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Sorry I'm lost. Why is the discussion on medical school curriculum factoring in undergrad? I thought the point of undergrad was to explore personal interests, enjoy college, and maybe think about pursuing medicine/doing ECs/taking the MCAT etc. Seeing that nontraditional applicants are applying to medical school, I don't think college has much of a role in it besides traditionally overlapping with the usual journey to medical school. To me, the medical journey starts at orientation day at medical school and starting MS1.

Also eliminating undergrad is a bad idea. College isn't a stepping stone for medical school and some maturity development is needed.
It's absolutely a factor because medical school requires xyz credits to apply and a degree that usually takes 4 years before matriculation so there's no point hiding that fact that it is a pre-requisite. You could even say the mcat is now demanding more courses out of students limiting their flexibility.

I came into medical school as soon as possible and was debating graduating earlier and coming in a year earlier if possible. I agree that I would have been less-mature than the average student but that is because of the current norm. If you decreased the age, I firmly believe in our capacity to adjust to take on the challenge.
 

Syncrohnize

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in medical school they are done with you after Step 1 and you run through their skinner boxes for clinical rotations. IOW, there is no teaching to Step 2...

Medical school is a business just like everything else in America. Get em in, get em out. You teach yourself medicine by reading and studying while having the Faculty serve as guides, and Admins who run a money driven program for you to enter, push on the metal bar and take your pellet. churn and burn

People dont understand today that medicine is chiefly auto-didactic. The more you strive to circumvent that, the more Third Party Payers and Hospital Admins own you as their slaves.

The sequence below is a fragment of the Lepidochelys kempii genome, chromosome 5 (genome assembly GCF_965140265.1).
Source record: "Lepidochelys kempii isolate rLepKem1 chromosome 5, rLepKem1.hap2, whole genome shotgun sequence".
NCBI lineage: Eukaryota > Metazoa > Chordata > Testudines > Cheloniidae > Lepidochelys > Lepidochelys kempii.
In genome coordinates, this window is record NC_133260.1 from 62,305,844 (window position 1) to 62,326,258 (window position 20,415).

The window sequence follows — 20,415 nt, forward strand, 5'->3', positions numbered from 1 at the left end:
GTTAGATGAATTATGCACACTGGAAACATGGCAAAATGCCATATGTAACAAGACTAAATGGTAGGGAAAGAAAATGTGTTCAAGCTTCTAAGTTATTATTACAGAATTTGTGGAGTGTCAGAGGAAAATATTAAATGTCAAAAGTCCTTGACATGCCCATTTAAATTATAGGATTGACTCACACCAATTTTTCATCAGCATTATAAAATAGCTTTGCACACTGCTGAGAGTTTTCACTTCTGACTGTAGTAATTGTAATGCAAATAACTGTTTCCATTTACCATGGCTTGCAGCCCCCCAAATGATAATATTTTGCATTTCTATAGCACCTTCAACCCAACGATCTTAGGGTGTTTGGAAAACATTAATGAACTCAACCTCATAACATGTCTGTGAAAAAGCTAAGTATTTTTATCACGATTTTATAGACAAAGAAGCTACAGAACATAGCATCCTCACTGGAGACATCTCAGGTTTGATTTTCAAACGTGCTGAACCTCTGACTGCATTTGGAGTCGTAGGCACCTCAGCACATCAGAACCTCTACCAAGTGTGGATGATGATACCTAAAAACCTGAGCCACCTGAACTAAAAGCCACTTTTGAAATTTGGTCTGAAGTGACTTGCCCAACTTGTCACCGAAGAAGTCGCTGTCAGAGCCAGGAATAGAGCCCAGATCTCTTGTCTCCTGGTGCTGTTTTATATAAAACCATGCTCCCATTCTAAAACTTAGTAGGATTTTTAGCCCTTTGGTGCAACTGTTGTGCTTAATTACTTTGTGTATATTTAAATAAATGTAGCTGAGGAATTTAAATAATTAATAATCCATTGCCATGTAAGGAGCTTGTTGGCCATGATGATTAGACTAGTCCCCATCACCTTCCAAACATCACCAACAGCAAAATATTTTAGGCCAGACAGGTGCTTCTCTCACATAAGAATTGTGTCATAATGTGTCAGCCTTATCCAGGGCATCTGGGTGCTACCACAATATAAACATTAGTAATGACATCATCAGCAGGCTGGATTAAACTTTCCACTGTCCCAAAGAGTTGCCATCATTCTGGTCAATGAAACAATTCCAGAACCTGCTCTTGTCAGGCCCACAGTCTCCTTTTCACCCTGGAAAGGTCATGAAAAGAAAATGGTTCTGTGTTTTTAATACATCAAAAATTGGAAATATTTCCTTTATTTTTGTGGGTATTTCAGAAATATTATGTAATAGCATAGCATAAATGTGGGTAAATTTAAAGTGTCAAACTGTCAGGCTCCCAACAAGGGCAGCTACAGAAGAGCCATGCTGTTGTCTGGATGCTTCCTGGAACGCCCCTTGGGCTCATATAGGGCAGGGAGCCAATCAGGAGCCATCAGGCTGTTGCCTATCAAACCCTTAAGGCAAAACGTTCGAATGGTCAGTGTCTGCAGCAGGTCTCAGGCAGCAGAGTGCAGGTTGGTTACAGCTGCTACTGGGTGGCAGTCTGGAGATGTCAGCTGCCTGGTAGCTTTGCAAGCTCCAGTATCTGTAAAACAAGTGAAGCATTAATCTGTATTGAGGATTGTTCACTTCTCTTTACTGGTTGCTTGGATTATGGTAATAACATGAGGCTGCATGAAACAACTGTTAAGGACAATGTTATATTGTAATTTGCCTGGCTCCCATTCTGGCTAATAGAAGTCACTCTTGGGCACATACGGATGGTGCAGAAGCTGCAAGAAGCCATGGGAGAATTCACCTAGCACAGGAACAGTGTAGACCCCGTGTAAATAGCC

Let's End The Enslavement Of Healthcare Providers

Unless if you end up being a physician with great medical skills, impressive medical knowledge and savvy business skills....then you run the show

Its really your call...
One of the best posts in a while
 

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Syncrohnize

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actually, it was kind of idiotic...
I mean, it's true that after second year, we're at the mercy of the hospital system we rotate at with minimal support and that most true learning is self directed. I skimmed over the slave stuff/etc. and suppose I didn't read the link.
 

WingedOx

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You're 100% right, which is again why I think undergrad in general is just a waste of time and why I'm in favor of the 6 year model out of high school.
I mean, no offense, but when you post stuff like this...

More clinical =/= better clinician imo. In virtually all non-surgical fields I feel that you can, for the most part, get away with consulting out every problem so that overall ineptitude doesn't result in horrifically bad outcomes. Take a look at a medicine team in July and you'll be hard pressed to find a patient that doesn't have 1-2 specialists consulting. Essentially, you can skirt by in clinicals by deferring any actual decision-making to your superiors/specialists.
...which revolves around a fundamental misunderstanding of how the medical team functions, I can't really take seriously any suggestions about what is or isn't a "waste of time" with regard to medical education.